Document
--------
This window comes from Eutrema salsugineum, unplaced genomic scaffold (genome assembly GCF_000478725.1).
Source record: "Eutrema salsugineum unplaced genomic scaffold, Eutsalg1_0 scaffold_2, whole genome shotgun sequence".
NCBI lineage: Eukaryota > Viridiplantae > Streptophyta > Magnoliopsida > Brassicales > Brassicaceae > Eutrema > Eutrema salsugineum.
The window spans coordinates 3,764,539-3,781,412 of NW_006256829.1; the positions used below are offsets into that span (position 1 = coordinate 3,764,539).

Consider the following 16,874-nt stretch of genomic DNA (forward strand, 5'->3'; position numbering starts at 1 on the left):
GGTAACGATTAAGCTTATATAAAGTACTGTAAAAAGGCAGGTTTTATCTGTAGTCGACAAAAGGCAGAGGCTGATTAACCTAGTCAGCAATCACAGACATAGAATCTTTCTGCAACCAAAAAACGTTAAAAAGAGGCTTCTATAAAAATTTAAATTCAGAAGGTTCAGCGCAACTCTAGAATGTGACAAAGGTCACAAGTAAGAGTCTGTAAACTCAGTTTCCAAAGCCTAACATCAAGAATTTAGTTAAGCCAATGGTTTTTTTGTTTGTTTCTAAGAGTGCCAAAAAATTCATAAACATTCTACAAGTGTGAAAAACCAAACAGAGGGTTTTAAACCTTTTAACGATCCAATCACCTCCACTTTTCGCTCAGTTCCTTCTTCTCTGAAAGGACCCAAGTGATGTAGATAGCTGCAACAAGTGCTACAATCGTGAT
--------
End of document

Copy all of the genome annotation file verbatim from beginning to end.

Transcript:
This window comes from Eutrema salsugineum, unplaced genomic scaffold (genome assembly GCF_000478725.1).
Source record: "Eutrema salsugineum unplaced genomic scaffold, Eutsalg1_0 scaffold_2, whole genome shotgun sequence".
NCBI lineage: Eukaryota > Viridiplantae > Streptophyta > Magnoliopsida > Brassicales > Brassicaceae > Eutrema > Eutrema salsugineum.
The window spans coordinates 3,764,539-3,781,412 of NW_006256829.1; the positions used below are offsets into that span (position 1 = coordinate 3,764,539).

Consider the following 16,874-nt stretch of genomic DNA (forward strand, 5'->3'; position numbering starts at 1 on the left):
GGTAACGATTAAGCTTATATAAAGTACTGTAAAAAGGCAGGTTTTATCTGTAGTCGACAAAAGGCAGAGGCTGATTAACCTAGTCAGCAATCACAGACATAGAATCTTTCTGCAACCAAAAAACGTTAAAAAGAGGCTTCTATAAAAATTTAAATTCAGAAGGTTCAGCGCAACTCTAGAATGTGACAAAGGTCACAAGTAAGAGTCTGTAAACTCAGTTTCCAAAGCCTAACATCAAGAATTTAGTTAAGCCAATGGTTTTTTTGTTTGTTTCTAAGAGTGCCAAAAAATTCATAAACATTCTACAAGTGTGAAAAACCAAACAGAGGGTTTTAAACCTTTTAACGATCCAATCACCTCCACTTTTCGCTCAGTTCCTTCTTCTCTGAAAGGACCCAAGTGATGTAGATAGCTGCAACAAGTGCTACAATCGTGAT